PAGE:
On October 12-13, 2010, we partnered with University of Botswana to hold a very productive Research Ethics Workshop in Gaborone, Botswana.  The workshop, held at the University of Botswana, included eight sessions devoted to key issues in research ethics application and teaching.  Six of our program trainees and alumni played integral roles in lecturing, leading and facilitating case discussions and sessions throughout the symposium.


The first day began with an introductory session chaired by Professor Isaac Mazonde, Director of UB’s Office of Research and Development.  Mr. Paul Ndebele of UB-ORD and Drs. Adnan Hyder and Nancy Kass of JHU participated in the opening session.  University of Botswana’s Deputy Vice Chancellor for Academic Affairs, Professor Frank Youngman closed the session by outlining the University’s vision for advancing research and research ethics.


Dr. Kass and Dr. Joseph Gaie led Session 2, entitled Ethical Analysis, Principles, & Moral Considerations.  While Dr. Kass introduced core principles of research ethics, Dr. Gaie related them to the Botho philosophy.  Botho, derived from the Twsana language of Botswana, signifies a person of good character, a social contract of mutual respect, and a commitment to common good of society.  A case discussion about a study that documents the health conditions of an indigenous community followed, incorporating attention to cultural commitments, risks and benefits in research.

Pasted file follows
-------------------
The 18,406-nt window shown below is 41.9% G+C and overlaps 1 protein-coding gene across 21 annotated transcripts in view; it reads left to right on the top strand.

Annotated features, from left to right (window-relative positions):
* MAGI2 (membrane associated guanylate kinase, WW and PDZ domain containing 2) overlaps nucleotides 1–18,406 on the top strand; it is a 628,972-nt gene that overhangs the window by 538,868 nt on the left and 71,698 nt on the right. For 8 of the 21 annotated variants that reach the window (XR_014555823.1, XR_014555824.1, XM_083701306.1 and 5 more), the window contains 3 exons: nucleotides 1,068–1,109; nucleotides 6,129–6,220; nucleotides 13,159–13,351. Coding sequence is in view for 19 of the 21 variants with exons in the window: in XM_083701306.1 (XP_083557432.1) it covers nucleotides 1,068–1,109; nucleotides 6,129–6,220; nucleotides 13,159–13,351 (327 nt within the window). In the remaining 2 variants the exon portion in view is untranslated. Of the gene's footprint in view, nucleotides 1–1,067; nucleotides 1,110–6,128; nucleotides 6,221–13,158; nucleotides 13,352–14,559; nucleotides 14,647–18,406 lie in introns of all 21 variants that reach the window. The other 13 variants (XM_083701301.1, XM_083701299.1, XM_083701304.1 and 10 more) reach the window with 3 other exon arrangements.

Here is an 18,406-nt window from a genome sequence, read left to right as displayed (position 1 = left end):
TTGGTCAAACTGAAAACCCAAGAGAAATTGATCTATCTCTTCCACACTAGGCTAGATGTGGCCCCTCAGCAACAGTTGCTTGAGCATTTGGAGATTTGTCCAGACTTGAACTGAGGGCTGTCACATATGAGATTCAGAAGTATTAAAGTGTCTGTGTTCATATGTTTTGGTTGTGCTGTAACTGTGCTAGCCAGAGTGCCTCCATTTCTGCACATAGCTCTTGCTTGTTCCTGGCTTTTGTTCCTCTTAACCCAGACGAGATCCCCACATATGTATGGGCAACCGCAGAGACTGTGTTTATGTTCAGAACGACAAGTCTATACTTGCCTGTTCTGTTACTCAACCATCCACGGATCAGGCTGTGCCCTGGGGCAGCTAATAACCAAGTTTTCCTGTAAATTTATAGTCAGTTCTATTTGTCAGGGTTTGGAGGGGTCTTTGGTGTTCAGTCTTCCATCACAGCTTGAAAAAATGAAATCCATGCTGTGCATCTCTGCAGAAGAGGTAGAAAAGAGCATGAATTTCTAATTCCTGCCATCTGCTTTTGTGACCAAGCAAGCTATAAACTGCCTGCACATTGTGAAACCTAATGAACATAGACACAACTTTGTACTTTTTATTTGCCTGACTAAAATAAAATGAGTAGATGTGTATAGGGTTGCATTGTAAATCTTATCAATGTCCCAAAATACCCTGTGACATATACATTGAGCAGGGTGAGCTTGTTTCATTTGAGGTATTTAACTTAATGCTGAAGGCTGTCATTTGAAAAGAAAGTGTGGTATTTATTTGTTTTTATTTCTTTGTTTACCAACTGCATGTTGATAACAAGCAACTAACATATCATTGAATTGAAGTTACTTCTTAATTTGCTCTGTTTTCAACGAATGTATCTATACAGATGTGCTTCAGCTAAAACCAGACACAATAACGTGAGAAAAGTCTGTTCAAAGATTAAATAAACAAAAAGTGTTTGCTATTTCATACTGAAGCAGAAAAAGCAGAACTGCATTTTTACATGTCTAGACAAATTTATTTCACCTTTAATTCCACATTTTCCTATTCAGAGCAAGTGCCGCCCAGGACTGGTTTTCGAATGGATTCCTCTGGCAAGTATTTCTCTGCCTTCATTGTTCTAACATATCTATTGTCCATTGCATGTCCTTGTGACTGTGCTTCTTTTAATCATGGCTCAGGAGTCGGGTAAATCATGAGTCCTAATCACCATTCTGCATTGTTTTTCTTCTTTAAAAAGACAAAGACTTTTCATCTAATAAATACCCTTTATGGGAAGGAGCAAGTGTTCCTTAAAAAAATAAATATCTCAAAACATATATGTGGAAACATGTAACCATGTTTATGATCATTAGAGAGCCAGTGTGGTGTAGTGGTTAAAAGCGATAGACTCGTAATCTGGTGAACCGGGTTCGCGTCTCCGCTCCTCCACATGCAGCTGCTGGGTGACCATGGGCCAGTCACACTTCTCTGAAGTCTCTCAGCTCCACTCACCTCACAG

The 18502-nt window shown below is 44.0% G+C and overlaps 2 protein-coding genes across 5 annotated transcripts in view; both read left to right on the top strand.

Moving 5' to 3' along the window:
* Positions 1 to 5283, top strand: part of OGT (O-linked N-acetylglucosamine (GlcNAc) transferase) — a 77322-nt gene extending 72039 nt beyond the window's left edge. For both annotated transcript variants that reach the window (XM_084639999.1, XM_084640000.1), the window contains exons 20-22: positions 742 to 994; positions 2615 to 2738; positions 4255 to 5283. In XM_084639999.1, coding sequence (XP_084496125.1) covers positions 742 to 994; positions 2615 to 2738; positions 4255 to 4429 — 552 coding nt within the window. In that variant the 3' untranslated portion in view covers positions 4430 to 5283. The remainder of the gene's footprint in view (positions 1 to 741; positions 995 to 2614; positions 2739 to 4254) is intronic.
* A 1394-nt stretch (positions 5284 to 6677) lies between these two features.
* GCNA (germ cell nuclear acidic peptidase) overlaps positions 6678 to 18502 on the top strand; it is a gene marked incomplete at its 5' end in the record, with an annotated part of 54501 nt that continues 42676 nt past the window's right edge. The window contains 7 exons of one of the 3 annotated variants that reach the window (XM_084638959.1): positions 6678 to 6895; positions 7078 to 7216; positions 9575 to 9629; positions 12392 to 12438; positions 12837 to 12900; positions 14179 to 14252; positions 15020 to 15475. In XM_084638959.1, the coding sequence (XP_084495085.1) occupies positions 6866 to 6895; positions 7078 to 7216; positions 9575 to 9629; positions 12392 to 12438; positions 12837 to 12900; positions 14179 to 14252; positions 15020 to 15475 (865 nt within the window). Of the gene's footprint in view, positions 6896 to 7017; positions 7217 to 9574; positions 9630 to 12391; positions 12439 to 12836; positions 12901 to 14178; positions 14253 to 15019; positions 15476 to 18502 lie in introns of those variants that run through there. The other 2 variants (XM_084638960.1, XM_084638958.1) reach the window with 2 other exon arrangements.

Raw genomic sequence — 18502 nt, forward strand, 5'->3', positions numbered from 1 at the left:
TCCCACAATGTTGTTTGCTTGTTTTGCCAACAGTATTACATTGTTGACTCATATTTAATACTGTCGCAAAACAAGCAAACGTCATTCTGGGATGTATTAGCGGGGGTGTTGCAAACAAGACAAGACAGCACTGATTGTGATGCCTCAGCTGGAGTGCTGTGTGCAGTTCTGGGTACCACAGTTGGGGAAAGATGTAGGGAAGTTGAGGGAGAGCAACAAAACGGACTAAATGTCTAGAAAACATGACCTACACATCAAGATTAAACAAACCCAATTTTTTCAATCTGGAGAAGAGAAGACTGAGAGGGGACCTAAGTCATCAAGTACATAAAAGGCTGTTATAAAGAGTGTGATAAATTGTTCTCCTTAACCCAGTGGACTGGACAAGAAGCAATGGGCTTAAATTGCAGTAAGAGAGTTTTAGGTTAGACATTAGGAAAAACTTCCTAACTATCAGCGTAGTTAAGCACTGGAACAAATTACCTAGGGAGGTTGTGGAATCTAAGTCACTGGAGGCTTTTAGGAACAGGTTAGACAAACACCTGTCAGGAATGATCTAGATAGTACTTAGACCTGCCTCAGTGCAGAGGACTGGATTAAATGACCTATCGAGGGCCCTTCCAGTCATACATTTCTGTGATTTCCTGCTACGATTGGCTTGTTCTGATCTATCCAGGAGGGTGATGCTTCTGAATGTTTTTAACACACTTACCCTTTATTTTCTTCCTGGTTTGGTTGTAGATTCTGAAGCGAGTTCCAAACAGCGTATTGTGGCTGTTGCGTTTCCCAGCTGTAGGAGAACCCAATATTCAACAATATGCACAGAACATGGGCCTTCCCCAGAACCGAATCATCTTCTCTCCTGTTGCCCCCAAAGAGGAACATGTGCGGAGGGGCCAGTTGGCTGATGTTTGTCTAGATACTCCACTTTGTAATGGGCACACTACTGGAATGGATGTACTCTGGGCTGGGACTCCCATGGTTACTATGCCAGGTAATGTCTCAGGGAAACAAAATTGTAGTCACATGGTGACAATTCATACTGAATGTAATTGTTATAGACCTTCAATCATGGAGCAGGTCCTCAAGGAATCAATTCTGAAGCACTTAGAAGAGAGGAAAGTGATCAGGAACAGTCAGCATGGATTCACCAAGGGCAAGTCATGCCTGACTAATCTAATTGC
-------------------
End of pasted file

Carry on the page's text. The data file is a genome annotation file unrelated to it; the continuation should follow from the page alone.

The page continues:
Mr. Paul Ndebele led Session 3 on Research Ethics Committees, including what faculty need to know in advising students conducting research projects.


Session 4 was devoted to group work on four case studies.  The case studies were from four health and non-health related disciplines, and participants talked through the case best matched for their own backgrounds.

On Day 2, Dr. Poloko Kebaabetswe and Mr. Joseph Ali led talks about the elements and strategies of informed consent; waivers of informed consent; community engagement and undue inducement.  The session ended with an informed consent scenario role-play activity that was enjoyed by all.


A session on Teaching Research Ethics was then led by Mr. Derrick Elemu of Zambia (FABTP 2009) and Dr. Hyder and discussed why teaching research ethics is important; study design and ethics; strategies for teaching research ethics in a methods course; techniques for student engagement/mentorship; and research ethics teaching resources.


Dr. Rekha Kumar, Mr. Ndebele and Dr. Kass led a session on honesty in research, covering topics related to professional integrity, data management, authorship, and mentorship.  Participants disscussed of two research misconduct cases and applied UB policies to the cases.

The closing session of the workshop was run by Dr. Hyder, Mr. Ndebele, Dr. Kass and Professor Mazonde.


The workshop was tremendously successful.  It was wonderful to catch up with our trainees and build a stronger relationship between UB/JHU.




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